Mathematics for Computer Graphics pp 35-57 | Cite as

# Vectors

## Abstract

Vectors are a relatively new arrival to the world of mathematics, dating only from the nineteenth century. They provide us with some elegant and powerful techniques for computing angles between lines and the orientation of surfaces. They also provide a coherent framework for computing the behaviour of dynamic objects in computer animation and illumination models in rendering.

We often employ a single number to represent quantities that we use in our daily lives such as height, age, shoe size, waist and chest measurement. The magnitude of this number depends on our age and whether we use metric or imperial units. Such quantities are called *scalars*. In computer graphics scalar quantities include colour, height, width, depth, brightness, number of frames, etc.

On the other hand, there are some things that require more than one number to represent them: wind, force, weight, velocity and sound are just a few examples. These cannot be represented accurately by a single number. For example, any sailor knows that wind has a magnitude and a direction. The force we use to lift an object also has a value *and* a direction. Similarly, the velocity of a moving object is measured in terms of its speed (e.g., miles per hour) and a direction such as north-west. Sound, too, has intensity and a direction. These quantities are called *vectors*. In computer graphics, vectors generally require two or three numbers, and these are the only type we consider in this chapter.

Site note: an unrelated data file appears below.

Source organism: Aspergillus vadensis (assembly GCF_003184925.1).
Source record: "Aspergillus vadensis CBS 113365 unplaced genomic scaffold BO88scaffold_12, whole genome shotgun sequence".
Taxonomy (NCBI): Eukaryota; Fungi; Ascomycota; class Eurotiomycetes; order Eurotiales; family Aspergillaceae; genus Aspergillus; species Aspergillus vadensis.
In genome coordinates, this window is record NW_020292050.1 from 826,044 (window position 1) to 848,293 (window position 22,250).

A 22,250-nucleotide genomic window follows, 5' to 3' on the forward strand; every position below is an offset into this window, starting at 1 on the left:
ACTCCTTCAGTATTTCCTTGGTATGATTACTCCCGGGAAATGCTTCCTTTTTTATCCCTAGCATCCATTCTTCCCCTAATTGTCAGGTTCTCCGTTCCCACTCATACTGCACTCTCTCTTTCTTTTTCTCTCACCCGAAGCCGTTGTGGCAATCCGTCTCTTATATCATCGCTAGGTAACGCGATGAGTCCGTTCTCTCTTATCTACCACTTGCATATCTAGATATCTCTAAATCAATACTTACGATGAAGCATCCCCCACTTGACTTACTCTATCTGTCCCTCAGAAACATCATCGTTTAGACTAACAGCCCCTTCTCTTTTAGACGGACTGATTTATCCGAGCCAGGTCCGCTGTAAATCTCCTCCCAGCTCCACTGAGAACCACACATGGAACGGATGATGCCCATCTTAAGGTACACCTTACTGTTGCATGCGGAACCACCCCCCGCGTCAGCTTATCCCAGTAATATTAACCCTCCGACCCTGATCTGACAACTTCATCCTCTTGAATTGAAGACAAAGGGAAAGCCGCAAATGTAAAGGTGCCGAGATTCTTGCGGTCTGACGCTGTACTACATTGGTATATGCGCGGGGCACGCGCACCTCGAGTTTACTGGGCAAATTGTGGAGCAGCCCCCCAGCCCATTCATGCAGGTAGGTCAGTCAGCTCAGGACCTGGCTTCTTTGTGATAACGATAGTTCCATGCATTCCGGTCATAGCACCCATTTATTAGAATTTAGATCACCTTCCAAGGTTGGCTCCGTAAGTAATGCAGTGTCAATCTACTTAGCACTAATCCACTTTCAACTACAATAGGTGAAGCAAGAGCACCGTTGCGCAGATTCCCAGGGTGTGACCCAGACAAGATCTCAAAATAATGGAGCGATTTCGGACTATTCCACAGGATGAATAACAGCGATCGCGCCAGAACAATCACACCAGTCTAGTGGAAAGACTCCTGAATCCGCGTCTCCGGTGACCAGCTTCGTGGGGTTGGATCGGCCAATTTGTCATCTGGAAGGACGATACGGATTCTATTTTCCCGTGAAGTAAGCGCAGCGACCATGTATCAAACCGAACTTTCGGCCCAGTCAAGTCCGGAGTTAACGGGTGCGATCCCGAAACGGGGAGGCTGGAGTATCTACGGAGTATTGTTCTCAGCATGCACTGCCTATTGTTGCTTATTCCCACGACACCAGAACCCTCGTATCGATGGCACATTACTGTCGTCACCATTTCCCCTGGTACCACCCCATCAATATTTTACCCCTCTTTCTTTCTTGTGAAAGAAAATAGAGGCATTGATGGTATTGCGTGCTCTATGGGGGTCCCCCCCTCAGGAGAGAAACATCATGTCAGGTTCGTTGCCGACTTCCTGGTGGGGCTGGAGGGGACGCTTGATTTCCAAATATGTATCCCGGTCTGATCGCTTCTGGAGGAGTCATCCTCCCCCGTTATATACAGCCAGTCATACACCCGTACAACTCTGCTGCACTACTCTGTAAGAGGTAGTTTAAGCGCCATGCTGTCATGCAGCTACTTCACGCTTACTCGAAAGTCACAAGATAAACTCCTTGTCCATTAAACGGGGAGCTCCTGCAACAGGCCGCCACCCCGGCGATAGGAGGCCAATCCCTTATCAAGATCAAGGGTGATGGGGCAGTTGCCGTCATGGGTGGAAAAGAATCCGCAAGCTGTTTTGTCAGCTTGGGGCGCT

Mathematicians such as Caspar Wessel (1745–1818), Jean Argand (1768 – 1822) and John Warren (1796–1852) were simultaneously exploring complex numbers and their graphical representation. And in 1843, Sir William Rowan Hamilton (1788–1856) made his breakthrough with *quaternions*. In 1853, Hamilton published his book *Lectures on Quaternions* in which he described terms such as *vector*, *transvector* and *provector*. Hamilton’s work was not widely accepted until in 1881, when the American mathematician Josiah Gibbs (1839–1903), published his treatise *Vector Analysis*, describing modern *vector analysis*.